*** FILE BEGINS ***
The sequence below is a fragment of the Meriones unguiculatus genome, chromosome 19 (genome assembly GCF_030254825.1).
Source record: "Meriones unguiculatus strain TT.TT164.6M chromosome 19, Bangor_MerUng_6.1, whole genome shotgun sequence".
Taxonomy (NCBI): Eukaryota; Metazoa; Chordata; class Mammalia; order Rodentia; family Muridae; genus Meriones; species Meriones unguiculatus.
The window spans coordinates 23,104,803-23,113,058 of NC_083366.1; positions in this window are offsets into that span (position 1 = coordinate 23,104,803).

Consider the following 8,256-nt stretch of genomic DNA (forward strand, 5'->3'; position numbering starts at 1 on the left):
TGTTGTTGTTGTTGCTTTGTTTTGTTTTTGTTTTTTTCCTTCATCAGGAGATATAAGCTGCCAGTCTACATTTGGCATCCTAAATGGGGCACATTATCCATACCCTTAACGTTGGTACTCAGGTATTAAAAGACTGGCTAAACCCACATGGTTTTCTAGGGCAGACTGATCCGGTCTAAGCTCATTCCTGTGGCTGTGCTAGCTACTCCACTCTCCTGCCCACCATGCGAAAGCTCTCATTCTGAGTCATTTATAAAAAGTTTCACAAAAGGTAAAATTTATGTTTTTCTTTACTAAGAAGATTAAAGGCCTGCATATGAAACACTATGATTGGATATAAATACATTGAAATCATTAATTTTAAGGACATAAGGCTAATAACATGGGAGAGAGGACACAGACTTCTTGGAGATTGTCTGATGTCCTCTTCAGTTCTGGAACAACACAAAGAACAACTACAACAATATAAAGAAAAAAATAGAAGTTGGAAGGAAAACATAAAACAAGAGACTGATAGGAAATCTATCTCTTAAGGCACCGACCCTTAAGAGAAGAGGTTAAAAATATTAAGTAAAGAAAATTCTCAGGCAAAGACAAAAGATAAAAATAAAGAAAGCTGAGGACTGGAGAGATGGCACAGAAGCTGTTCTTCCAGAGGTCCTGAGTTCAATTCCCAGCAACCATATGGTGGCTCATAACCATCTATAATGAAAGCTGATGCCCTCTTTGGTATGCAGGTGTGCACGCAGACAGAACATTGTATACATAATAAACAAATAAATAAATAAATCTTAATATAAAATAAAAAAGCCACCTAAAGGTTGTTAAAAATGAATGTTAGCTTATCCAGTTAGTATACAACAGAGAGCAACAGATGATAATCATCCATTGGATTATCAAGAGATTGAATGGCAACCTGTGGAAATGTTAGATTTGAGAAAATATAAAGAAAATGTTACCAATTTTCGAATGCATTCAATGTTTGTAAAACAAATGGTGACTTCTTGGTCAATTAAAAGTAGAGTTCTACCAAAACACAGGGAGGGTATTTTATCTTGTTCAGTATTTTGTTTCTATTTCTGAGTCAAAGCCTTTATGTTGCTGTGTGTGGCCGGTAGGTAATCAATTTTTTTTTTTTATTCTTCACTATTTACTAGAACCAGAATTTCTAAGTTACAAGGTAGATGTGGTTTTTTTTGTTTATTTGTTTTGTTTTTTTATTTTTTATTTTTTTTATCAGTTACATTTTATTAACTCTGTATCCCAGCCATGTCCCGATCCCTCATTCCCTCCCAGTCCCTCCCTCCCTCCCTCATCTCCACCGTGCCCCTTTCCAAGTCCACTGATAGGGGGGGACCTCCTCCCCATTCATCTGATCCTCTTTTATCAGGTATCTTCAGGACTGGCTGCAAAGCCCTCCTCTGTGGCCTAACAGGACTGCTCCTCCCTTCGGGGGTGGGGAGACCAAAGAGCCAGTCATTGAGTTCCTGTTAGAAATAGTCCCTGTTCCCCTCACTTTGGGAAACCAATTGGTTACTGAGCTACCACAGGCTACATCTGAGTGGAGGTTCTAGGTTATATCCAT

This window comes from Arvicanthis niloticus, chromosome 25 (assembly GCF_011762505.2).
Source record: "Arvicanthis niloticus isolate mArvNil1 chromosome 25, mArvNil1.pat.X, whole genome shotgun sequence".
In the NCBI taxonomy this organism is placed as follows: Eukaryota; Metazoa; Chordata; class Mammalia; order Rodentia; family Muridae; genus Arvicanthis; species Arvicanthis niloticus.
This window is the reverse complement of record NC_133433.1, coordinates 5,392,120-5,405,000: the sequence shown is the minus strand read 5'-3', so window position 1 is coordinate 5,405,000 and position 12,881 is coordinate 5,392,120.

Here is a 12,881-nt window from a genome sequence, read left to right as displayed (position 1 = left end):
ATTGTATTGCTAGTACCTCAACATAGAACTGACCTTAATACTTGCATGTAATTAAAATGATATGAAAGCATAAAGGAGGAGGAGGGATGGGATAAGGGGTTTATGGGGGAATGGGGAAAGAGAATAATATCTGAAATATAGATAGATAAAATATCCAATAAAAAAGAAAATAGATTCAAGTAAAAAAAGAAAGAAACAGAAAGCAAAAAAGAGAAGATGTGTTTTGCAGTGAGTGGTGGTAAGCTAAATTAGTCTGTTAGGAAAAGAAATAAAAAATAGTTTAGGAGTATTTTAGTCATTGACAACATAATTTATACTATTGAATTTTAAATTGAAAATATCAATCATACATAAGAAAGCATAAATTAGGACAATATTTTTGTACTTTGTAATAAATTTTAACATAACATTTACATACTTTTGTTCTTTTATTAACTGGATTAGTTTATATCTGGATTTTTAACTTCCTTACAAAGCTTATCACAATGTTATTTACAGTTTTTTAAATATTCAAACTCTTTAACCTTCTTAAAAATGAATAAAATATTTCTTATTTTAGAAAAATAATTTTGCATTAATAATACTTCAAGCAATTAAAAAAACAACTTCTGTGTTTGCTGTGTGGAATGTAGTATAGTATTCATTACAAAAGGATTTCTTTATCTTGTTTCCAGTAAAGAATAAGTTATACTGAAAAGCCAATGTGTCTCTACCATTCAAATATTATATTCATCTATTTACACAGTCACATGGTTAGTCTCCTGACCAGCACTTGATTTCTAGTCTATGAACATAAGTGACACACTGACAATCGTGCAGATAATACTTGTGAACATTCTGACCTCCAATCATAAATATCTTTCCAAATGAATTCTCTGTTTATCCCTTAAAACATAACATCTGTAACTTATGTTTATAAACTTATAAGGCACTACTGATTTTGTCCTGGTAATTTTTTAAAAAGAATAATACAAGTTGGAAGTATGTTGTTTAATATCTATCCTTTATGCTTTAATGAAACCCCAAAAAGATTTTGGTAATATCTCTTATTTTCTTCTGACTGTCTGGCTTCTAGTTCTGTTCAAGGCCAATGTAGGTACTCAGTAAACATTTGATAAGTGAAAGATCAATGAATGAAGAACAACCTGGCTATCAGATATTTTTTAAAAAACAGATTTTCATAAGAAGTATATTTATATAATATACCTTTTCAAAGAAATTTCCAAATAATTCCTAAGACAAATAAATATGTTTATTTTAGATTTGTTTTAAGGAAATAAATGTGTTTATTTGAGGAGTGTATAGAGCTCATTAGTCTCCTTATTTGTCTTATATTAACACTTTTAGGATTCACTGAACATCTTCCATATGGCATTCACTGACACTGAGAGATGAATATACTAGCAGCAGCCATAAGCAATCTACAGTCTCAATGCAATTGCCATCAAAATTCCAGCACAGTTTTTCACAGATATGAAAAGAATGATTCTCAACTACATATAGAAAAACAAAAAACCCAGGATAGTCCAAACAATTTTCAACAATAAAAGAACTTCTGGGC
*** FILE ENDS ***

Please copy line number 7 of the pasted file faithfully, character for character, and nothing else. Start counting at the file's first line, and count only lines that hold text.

This window comes from Arvicanthis niloticus, chromosome 25 (assembly GCF_011762505.2).